In the phase 2 clinical study in symptomatic adult AChR-MG patients, 44 patients were randomized and received one of the three interventions – once daily subcutaneous injection of zilucoplan at 0.3 mg/kg, once daily zilucoplan at 0.1 mg/kg or placebo. The main efficacy endpoints of changes in MG-ADL and QMG scores were assessed at the end of 12 weeks treatment. High-dose zilucoplan group showed a rapid and statistically significant improvement in the scores compared with placebo. They also had reduced need for rescue therapies. No serious treatment emergent adverse reactions were reported with zilucoplan.49 The phase 3 trial to study the efficacy and tolerability of 0.3 mg/kg zilucoplan versus placebo (RAISE; NCT04115293) has been completed.

Pozelimab with Cemdisiran

Pozelimab is a human mAb against C5 complement whereas cemdisiran is a small synthetic interfering ribonucleic acid (siRNA) which can suppress the hepatic production of C5. Both molecules are given as subcutaneous injection and are generally safe and well-tolerated at different doses. Loading dose of intravenous pozelimab 15 mg/kg followed by four repeat doses of pozelimab 400 mg administered subcutaneously once every week was found to inhibit complement activation in healthy volunteers.50 In animal studies, combination of pozelimab with cemdisiran allowed lower doses and decreased dosing frequency compared with use of the individual agents separately.51 The phase 3 randomized controlled trial of the combination (intravenous pozelimab loading followed by 4-weekly subcutaneous injections along with cemdisiran 200 mg subcutaneous 4-weekly) versus placebo in gMG is ongoing (NCT05070858).

FcRn Blockers

FcRn Pathway in Health

Immunoglobulins are heterodimers made of two heavy and two light chains. Each immunoglobulin molecule has a variable region which houses the Fab (antigen-binding) fragment and a constant region with the complement-binding crystallizable fragment (Fc). The attachment of the Fc fragments to Fc receptors is crucial in regulating their interaction with the cellular immune mechanisms and enhancing the serum levels of IgG. The latter function is modulated by neonatal Fc receptors (FcRn) widely distributed in multiple cell types, particularly endothelial and myeloid cells. FcRn helps in the recycling of IgG and increases its longevity in circulation. The binding of FcRn to IgG is pH dependent and occurs only in an acidic pH. After the uptake of IgG by the cells, it is transported to the acidic environment of endosomes where FcRn binds to IgG and protects it from degradation by the lysosomal enzymes. FcRn transports IgG back to the surface and releases it in the neutral physiological pH.52 This pH-dependent binding is essential for prolonging the half-life of IgG antibodies which typically remain in circulation nearly 4 times longer than the other immunoglobulin subtypes (IgM and IgA). Serum albumin shares the long half-life and FcRn-mediated recycling by binding to a site distinct from that of IgG.53 Serum proteins and IgG molecules which do not bind to FcRn are degraded within the lysosomes.54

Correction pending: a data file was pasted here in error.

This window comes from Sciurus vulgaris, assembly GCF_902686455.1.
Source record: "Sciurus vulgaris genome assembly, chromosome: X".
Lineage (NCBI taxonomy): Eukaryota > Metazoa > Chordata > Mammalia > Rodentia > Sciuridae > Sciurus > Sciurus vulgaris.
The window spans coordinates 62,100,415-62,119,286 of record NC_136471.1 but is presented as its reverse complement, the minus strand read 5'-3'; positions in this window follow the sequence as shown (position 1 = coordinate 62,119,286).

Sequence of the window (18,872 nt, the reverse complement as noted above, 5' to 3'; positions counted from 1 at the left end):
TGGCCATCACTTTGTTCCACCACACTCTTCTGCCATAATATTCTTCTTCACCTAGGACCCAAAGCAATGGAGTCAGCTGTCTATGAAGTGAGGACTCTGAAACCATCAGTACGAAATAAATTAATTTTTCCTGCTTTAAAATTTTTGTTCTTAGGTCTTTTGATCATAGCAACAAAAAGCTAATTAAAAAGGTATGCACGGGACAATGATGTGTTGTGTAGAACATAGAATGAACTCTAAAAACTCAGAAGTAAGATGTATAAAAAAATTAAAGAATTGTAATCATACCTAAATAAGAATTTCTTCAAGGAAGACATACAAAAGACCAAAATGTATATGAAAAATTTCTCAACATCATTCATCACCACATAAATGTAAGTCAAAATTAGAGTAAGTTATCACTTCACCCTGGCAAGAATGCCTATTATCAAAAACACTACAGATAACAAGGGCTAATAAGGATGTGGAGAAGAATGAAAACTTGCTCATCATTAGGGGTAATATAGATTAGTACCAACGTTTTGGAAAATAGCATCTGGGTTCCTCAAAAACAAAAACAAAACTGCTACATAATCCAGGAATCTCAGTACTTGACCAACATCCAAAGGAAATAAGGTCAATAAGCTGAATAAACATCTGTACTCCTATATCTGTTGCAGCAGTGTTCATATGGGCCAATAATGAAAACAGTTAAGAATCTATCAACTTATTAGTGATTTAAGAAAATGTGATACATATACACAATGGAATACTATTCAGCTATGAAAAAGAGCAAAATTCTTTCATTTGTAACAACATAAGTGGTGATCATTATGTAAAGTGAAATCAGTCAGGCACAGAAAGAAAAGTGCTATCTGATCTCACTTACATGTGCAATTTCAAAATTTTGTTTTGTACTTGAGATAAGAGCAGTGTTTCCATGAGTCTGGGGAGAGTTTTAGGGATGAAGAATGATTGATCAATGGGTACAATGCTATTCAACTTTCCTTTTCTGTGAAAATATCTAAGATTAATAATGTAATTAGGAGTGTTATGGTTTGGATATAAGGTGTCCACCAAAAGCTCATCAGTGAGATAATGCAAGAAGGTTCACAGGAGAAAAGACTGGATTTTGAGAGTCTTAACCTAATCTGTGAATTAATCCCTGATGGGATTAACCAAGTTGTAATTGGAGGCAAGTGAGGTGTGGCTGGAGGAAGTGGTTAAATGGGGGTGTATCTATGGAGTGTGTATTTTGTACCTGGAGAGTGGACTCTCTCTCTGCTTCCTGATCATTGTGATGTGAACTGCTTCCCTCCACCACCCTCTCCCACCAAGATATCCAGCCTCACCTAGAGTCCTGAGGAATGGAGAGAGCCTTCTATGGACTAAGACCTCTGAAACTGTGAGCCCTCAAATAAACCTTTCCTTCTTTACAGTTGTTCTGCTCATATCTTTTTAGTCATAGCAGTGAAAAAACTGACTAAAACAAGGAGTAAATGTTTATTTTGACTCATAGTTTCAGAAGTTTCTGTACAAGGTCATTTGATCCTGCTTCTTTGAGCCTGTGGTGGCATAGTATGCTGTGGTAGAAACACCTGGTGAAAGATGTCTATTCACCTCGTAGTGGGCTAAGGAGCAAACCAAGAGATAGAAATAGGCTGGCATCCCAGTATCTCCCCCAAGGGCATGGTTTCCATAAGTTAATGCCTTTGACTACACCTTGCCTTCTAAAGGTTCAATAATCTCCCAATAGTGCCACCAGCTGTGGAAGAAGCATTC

FcRn Blocking Agents in MG